My dear Marmee’s heart will be delighted to hear that my little picture is accepted at the great Salon exhibition, where from 8500 works sent in, only 2000 were accepted, and mine was thought worthy a place among the best. Who would have imagined such good fortune, and so strong a proof that Lu does not monopolize all the Alcott talent. Ha! Ha! Sister, this is the first feather plucked from your cap, and I shall endeavor to fill mine with so many waving in the breeze that you will be quite ready to lay down your pen and rest on your laurels already won.” (pg. 182 May Alcott a Memoir by Caroline Ticknor)

Payback was sweet. And the best part was by that time, Louisa had come to appreciate her baby sister’s many talents and virtues. They were to become close in later life until they were separated by May’s untimely death. In appreciation of May, Louisa wrote  Diana and Persis but was unable to finish due to her grief. (see previous blog post)

ADDENDUM: I was discussing this letter from Anna with a friend just now and I was reminded that although May was 18, she had been sheltered by the family and perhaps was not as mature at 18 as say Louisa was (who I believe was an old soul in a young body). As this sickness was a first for all of them, it might have been more difficult for May to process. She and Lizzie had been inseparable as children and even in Boston until May went to school. I did always think she was trying to protect herself from a truly horrendous situation which might explain her tone in that stanza I quoted.

Save

Save

Save

Save

Save

Save

Sav
louisa may alcott for widgetAre you passionate about
Louisa May Alcott too?
Subscribe to the email list and
never miss a post!

Keep up with news and free giveaways
on Susan’s books,
Louisa May Alcott: Illuminated by The Message,
and River of Grace!

Facebook Louisa May Alcott is My Passion
More About Louisa on Twitter

both books for LMA blog widget

 

Save

Save

Save

Save

Happy Halloween! A treat for Little Women fans: “Norna, or the Witch’s Curse,” the annotated version

What a treat for Halloween and beyond! Juvenilia Press is announcing a new, annotated version of “Norna, or the Witch’s Curse:”

norna-or-the-witchs-course

You can find out more at www.arts.unsw.edu.au/juvenilia.

“Norna, or the Witch’s Curse” is the play performed in Chapter 1 of Little Women. It is part of a book issued in 1893 by Roberts Brothers known as Comic Tragedies by Jo and Meg. Anna and Louisa wrote the plays; sadly the book was published after Anna’s death.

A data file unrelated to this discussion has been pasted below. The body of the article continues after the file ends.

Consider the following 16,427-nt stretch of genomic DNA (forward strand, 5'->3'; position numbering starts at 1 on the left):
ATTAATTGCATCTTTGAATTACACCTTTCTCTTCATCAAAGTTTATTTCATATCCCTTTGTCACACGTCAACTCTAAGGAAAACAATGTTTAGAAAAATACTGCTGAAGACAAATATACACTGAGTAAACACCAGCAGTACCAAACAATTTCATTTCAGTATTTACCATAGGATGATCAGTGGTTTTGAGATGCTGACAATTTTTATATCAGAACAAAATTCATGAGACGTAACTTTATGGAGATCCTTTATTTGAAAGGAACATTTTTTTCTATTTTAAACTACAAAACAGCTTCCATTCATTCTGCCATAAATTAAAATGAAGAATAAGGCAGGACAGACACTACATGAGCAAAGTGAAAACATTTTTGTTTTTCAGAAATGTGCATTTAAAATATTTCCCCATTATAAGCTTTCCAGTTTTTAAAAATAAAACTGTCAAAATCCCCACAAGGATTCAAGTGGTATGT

As the flyer mentions, the plays written by Louisa and Anna were performed in the Hillside barn.

little-women-theatre

Here is a page out of Comic Tragedies (which I acquired last spring at The Barrow in Concord, the go-to place for books on and by Louisa May Alcott):

norna-or-the-witchs-curse

I can’t think of a better way to celebrate Halloween than to read these plays — you can read them online here.

My thanks to P. B. for the tip!

Click to Tweet and Share: Happy Halloween! A treat for Little Women fans: “Norna, or the Witch’s Curse,” the annotated version http://wp.me/p125Rp-27x

Share on FacebookFacebook-logo-ICON-02

Share on Google+google+

space-holder2

louisa may alcott for widgetAre you passionate about
Louisa May Alcott too?
Subscribe to the email list and
never miss a post!

Keep up with news and free giveaways
on Susan’s books,
Louisa May Alcott: Illuminated by The Message,
and River of Grace!

Facebook Louisa May Alcott is My Passion
More About Louisa on Twitter

both books for LMA blog widget

Louisa May Alcott’s Walpole — visiting the NH town where the Alcotts lived from 1855-1857

Ray Boas, Walpole town historian

Ray Boas, Walpole town historian

On Saturday, Oct. 1
I had the distinct pleasure of touring the town of Walpole NH where Louisa May Alcott and her family lived in Walpole, NH from 1855 through 1857. I was accompanied by my sister Chris and friend Kristi Martin, a certified tour guide of the various Concord historical homes. The historical society has an exhibit known as “Louisa May Alcott’s Walpole” which ends October 22 but will start up again next spring. Town historian Ray Boas, author of a booklet by the same title, gave us the grand tour. Walpole has not changed all that much since the mid 1850’s so it was truly a journey back in time.

2-560-km-me-with-outdoor-sign

Photo by Kristi Martin. Used by permission.

A precious artifact

The exhibit included the piano given to Lizzie by Dr. Henry Bellows (more on this later) and needless to say, Kristi and I could not resist touching the keys and communing with the spirit of Lizzie. There are precious few places and artifacts associated with Lizzie so each to us is sacred.

Kristi Martin with Lizzie's piano.

Kristi Martin with Lizzie’s piano.

The Alcotts in Walpole

After ten sometimes tumultuous and often dreary years moving from one basement flat to the next (with some summertime reprises in homes of relatives to escape disease outbreaks), Bronson and Abba accepted a home free of rent from cousin Benjamin Willis. It proved to be a lifeline. The home on High Street was a duplex, just off the center of town.

The Alcotts lived on the west side of this home on High Street now known as the Alcott Apartments.

The Alcotts lived on the west side of this home on High Street now known as the Alcott Apartments.

Walpole is the setting of giddy triumphs and the beginning of a family tragedy. It is the back story of Chapter 6 of Little Women, “Beth Finds the Palace Beautiful.”

Family connection